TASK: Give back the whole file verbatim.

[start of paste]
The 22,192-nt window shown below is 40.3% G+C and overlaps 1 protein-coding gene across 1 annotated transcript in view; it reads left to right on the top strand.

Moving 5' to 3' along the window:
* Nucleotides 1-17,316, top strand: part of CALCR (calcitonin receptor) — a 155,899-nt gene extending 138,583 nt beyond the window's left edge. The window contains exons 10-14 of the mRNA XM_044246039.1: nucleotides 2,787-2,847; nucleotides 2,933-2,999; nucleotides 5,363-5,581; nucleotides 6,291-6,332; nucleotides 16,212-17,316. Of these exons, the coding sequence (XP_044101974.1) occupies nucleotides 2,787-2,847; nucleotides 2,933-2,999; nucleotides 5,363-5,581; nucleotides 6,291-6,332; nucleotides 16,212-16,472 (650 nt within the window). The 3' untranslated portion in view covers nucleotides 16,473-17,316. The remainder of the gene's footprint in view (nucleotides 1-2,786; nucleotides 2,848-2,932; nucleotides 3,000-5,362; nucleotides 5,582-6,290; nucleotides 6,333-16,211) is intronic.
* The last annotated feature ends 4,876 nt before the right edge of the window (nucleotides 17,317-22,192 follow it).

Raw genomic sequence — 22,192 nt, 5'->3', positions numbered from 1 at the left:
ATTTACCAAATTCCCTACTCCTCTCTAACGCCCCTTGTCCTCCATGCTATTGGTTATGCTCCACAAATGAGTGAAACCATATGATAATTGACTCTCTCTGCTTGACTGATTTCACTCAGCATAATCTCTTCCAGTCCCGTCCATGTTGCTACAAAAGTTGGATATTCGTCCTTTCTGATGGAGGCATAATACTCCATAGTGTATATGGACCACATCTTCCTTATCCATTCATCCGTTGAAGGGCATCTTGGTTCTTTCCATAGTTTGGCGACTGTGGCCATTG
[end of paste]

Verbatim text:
The 22,192-nt window shown below is 40.3% G+C and overlaps 1 protein-coding gene across 1 annotated transcript in view; it reads left to right on the top strand.

Moving 5' to 3' along the window:
* Nucleotides 1-17,316, top strand: part of CALCR (calcitonin receptor) — a 155,899-nt gene extending 138,583 nt beyond the window's left edge. The window contains exons 10-14 of the mRNA XM_044246039.1: nucleotides 2,787-2,847; nucleotides 2,933-2,999; nucleotides 5,363-5,581; nucleotides 6,291-6,332; nucleotides 16,212-17,316. Of these exons, the coding sequence (XP_044101974.1) occupies nucleotides 2,787-2,847; nucleotides 2,933-2,999; nucleotides 5,363-5,581; nucleotides 6,291-6,332; nucleotides 16,212-16,472 (650 nt within the window). The 3' untranslated portion in view covers nucleotides 16,473-17,316. The remainder of the gene's footprint in view (nucleotides 1-2,786; nucleotides 2,848-2,932; nucleotides 3,000-5,362; nucleotides 5,582-6,290; nucleotides 6,333-16,211) is intronic.
* The last annotated feature ends 4,876 nt before the right edge of the window (nucleotides 17,317-22,192 follow it).

Raw genomic sequence — 22,192 nt, 5'->3', positions numbered from 1 at the left:
ATTTACCAAATTCCCTACTCCTCTCTAACGCCCCTTGTCCTCCATGCTATTGGTTATGCTCCACAAATGAGTGAAACCATATGATAATTGACTCTCTCTGCTTGACTGATTTCACTCAGCATAATCTCTTCCAGTCCCGTCCATGTTGCTACAAAAGTTGGATATTCGTCCTTTCTGATGGAGGCATAATACTCCATAGTGTATATGGACCACATCTTCCTTATCCATTCATCCGTTGAAGGGCATCTTGGTTCTTTCCATAGTTTGGCGACTGTGGCCATTG